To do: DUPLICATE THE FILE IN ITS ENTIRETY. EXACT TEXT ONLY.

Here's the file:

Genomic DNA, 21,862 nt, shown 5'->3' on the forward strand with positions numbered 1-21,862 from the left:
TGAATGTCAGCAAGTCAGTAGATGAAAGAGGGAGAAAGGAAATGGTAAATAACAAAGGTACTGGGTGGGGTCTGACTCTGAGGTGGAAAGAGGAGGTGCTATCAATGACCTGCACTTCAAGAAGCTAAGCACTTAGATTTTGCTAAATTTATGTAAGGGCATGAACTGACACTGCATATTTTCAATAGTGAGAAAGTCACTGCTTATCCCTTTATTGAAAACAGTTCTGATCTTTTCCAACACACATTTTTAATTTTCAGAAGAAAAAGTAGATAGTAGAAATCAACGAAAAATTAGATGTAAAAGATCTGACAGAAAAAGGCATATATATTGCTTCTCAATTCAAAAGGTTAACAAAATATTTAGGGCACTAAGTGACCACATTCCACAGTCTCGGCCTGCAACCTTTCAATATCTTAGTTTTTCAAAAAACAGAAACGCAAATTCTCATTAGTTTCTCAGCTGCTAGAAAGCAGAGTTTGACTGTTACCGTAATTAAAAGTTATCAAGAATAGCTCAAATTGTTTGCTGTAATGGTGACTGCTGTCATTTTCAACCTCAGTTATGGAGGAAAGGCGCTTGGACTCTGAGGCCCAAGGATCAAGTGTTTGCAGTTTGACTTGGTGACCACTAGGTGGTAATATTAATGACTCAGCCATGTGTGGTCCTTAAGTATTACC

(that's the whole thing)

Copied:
Genomic DNA, 21,862 nt, shown 5'->3' on the forward strand with positions numbered 1-21,862 from the left:
TGAATGTCAGCAAGTCAGTAGATGAAAGAGGGAGAAAGGAAATGGTAAATAACAAAGGTACTGGGTGGGGTCTGACTCTGAGGTGGAAAGAGGAGGTGCTATCAATGACCTGCACTTCAAGAAGCTAAGCACTTAGATTTTGCTAAATTTATGTAAGGGCATGAACTGACACTGCATATTTTCAATAGTGAGAAAGTCACTGCTTATCCCTTTATTGAAAACAGTTCTGATCTTTTCCAACACACATTTTTAATTTTCAGAAGAAAAAGTAGATAGTAGAAATCAACGAAAAATTAGATGTAAAAGATCTGACAGAAAAAGGCATATATATTGCTTCTCAATTCAAAAGGTTAACAAAATATTTAGGGCACTAAGTGACCACATTCCACAGTCTCGGCCTGCAACCTTTCAATATCTTAGTTTTTCAAAAAACAGAAACGCAAATTCTCATTAGTTTCTCAGCTGCTAGAAAGCAGAGTTTGACTGTTACCGTAATTAAAAGTTATCAAGAATAGCTCAAATTGTTTGCTGTAATGGTGACTGCTGTCATTTTCAACCTCAGTTATGGAGGAAAGGCGCTTGGACTCTGAGGCCCAAGGATCAAGTGTTTGCAGTTTGACTTGGTGACCACTAGGTGGTAATATTAATGACTCAGCCATGTGTGGTCCTTAAGTATTACC